Rigging Eyes

The SL Rig provides 2 sets of eye bones: system eyes (mEyeLeft, mEyeRight) and Bento eyes (mFaceEyeAltLeft, mFaceEyeAltRight). Both eye-sets actually behave in a similar way, except that the system eyes are children of mHead while the Bento eyes are children of the mFaceRoot.

We do not know why the 2 bone sets have different bone hierarchies and why we exactly need two eye sets. However lets take this as granted. Also you need to keep this in mind because the different bone hierarchy has an impact on how the eye sets are animated

The most common pitfalls with Eye rigging

We found the most common issues with eye rigging can be summed up into 3 cases:

  • Rigging to the wrong eye set
  • Trying automatic weight from bones which does not work for the eyes
  • Having weights for eye bones on vertices not belonging to the eyes

In the following chapters we will explain how to correctly setup weights for eyes and how to fix issues once you have fallen into a trap

Brief advice

As long as you only do classic weighting, rigging the eyes is easy:

  • Take care that the eyes are separate mesh parts. You can either separate them as submeshes in your head object, or just make separate objects for each eye, it does not matter
  • Take care that the eyes are rigged to your Avastar. If the eye meshes are submeshes of the head, then they are already rigged together with the head. if they are separate objects, then take care to bind them to your mesh as usual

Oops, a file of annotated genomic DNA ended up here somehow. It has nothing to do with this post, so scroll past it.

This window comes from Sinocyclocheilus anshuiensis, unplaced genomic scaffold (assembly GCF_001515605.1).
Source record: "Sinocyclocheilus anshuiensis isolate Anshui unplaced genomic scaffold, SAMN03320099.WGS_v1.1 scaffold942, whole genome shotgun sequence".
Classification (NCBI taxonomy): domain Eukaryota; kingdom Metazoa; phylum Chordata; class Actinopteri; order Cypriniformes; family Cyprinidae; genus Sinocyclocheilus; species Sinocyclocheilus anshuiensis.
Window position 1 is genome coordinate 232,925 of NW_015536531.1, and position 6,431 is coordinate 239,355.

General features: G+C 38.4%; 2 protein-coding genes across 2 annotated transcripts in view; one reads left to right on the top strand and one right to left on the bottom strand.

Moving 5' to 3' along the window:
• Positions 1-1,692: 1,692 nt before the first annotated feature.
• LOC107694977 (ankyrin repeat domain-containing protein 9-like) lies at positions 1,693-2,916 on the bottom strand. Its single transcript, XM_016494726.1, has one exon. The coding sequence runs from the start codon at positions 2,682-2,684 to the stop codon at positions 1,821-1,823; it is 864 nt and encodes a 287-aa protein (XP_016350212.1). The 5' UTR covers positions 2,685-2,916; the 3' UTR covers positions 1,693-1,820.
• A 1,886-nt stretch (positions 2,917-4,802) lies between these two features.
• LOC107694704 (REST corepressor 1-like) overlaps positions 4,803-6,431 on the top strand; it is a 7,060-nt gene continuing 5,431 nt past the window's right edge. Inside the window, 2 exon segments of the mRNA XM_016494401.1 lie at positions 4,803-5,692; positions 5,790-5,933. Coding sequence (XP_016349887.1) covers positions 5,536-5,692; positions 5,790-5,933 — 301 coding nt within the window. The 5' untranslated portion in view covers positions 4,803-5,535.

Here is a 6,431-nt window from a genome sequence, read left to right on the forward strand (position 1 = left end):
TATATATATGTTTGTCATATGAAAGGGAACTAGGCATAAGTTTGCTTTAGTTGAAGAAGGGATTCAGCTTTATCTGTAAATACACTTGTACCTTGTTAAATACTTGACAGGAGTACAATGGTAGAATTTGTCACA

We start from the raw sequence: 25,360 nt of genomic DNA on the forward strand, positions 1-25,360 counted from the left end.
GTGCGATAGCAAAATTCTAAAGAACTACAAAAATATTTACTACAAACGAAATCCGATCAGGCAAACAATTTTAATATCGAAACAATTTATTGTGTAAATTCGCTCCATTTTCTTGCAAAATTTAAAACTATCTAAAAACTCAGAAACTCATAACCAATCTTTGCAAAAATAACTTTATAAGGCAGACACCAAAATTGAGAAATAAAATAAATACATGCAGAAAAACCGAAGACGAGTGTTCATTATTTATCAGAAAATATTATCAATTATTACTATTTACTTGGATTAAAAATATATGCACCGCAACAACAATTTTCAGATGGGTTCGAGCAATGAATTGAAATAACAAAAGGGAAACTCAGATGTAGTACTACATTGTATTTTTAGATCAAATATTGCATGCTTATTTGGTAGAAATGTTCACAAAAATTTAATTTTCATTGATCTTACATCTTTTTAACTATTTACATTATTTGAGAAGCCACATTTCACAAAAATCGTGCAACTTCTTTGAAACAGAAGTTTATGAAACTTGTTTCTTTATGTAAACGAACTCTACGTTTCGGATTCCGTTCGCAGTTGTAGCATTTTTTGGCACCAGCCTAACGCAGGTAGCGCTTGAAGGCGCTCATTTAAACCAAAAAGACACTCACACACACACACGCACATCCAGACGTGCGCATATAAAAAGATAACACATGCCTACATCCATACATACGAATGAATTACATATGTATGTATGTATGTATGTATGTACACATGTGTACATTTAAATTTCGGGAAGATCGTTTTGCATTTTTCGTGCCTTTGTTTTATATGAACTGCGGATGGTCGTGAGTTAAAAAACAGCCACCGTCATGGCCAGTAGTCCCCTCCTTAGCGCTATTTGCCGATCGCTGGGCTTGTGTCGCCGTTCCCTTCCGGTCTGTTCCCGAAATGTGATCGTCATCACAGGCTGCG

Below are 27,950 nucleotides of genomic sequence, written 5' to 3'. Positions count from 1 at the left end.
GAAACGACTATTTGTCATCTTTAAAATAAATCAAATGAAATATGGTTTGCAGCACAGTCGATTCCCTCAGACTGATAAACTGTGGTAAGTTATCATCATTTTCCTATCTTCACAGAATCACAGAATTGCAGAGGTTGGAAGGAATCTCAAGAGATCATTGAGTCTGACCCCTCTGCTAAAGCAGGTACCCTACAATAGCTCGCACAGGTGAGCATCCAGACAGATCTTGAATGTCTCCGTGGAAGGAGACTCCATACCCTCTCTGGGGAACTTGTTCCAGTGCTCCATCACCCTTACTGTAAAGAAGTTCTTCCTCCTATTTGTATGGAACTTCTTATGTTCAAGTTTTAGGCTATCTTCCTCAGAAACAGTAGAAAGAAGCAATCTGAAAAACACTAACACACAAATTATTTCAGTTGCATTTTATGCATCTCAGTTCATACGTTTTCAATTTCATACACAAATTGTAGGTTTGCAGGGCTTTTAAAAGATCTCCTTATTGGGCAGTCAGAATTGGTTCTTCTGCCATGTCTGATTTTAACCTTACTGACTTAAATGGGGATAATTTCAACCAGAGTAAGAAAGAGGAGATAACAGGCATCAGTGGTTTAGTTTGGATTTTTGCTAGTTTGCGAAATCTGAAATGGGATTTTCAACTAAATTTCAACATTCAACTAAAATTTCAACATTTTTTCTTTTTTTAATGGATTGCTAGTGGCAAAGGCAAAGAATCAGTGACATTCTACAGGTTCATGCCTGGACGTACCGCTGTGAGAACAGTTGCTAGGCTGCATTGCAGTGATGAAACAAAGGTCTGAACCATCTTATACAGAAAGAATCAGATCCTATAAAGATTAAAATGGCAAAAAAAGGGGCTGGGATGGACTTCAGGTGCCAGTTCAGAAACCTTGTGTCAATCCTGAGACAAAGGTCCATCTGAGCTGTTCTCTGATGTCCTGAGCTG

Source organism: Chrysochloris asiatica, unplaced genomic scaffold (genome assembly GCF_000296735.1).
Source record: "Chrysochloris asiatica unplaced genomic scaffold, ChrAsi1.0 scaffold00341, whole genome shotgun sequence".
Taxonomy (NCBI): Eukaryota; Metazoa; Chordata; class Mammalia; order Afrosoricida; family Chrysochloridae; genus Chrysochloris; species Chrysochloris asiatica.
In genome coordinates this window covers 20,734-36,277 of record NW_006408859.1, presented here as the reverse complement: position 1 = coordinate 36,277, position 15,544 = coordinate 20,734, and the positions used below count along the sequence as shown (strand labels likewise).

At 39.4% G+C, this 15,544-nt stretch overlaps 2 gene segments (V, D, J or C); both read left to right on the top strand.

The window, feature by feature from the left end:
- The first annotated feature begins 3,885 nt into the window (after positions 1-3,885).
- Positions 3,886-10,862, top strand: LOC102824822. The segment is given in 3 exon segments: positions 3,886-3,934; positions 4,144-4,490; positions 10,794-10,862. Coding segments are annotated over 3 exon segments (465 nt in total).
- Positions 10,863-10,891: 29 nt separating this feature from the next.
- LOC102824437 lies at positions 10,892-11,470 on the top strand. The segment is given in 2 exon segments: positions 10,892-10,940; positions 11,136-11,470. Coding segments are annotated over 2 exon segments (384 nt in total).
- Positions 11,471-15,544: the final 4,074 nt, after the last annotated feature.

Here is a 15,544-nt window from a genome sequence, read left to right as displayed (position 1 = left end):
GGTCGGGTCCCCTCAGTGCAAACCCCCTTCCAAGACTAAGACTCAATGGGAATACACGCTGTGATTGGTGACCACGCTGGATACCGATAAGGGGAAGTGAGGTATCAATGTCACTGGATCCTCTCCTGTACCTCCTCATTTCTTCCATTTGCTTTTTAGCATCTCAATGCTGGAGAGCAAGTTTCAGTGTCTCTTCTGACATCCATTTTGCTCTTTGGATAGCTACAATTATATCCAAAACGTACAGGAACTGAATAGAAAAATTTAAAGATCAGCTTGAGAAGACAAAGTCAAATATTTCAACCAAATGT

• Take care that the entire eye mesh of the left eye is only weighted to the mEyeLeft bone
  • Take care that the right eye is only weighted to the mEyeRight Bone

In the next chapter we show you how to make precise weight maps for the eyes by hand.

Weighting eyes manually

In almost every model the eyes are separated from the other parts of the body. This is because the eye movement (rolling eyes, looking right/left, etc) should only affect the eye balls and not the surrounding meshes.

To achieve this we typically use only the eye bones to animate the eye balls. And this can be setup by hand within seconds. Indeed this method does not even require the eyes to be already rigged.

So, here is the super simple eye rigging recipe:

  • Select the eye balls (meshes) and go to edit mode
  • Select all vertices of the right eye

The right Eye

  • Open the Vertex Group widget in the Mesh Data properties
  • (1,2) Manually add a new Vertex group and name it mEyeRight
  • (3) Set the weight value to 1.0 (the default value)
  • verify that all vertices of the right eye are selected
  • (4)click the Assign button in the Vertex group Widget

The left Eye

  • Open the Vertex Group widget in the Mesh Data properties
  • (1,2) Manually add a new Vertex group and name it mEyeLeft
  • (3) Set the weight value to 1.0 (the default value)
  • verify that all vertices of the left eye are selected
  • (4)click the Assign button in the Vertex group Widget

Checking the weight maps

  • Open the Overlays panel

In the Mesh edit Mode section:

  • Enable Edges
  • Disable Faces

This gives more contrast in the view port

  • Enable display Vertex Group Weights

Now you can check if the vertices of your eyes are assigned to the correct vertex groups: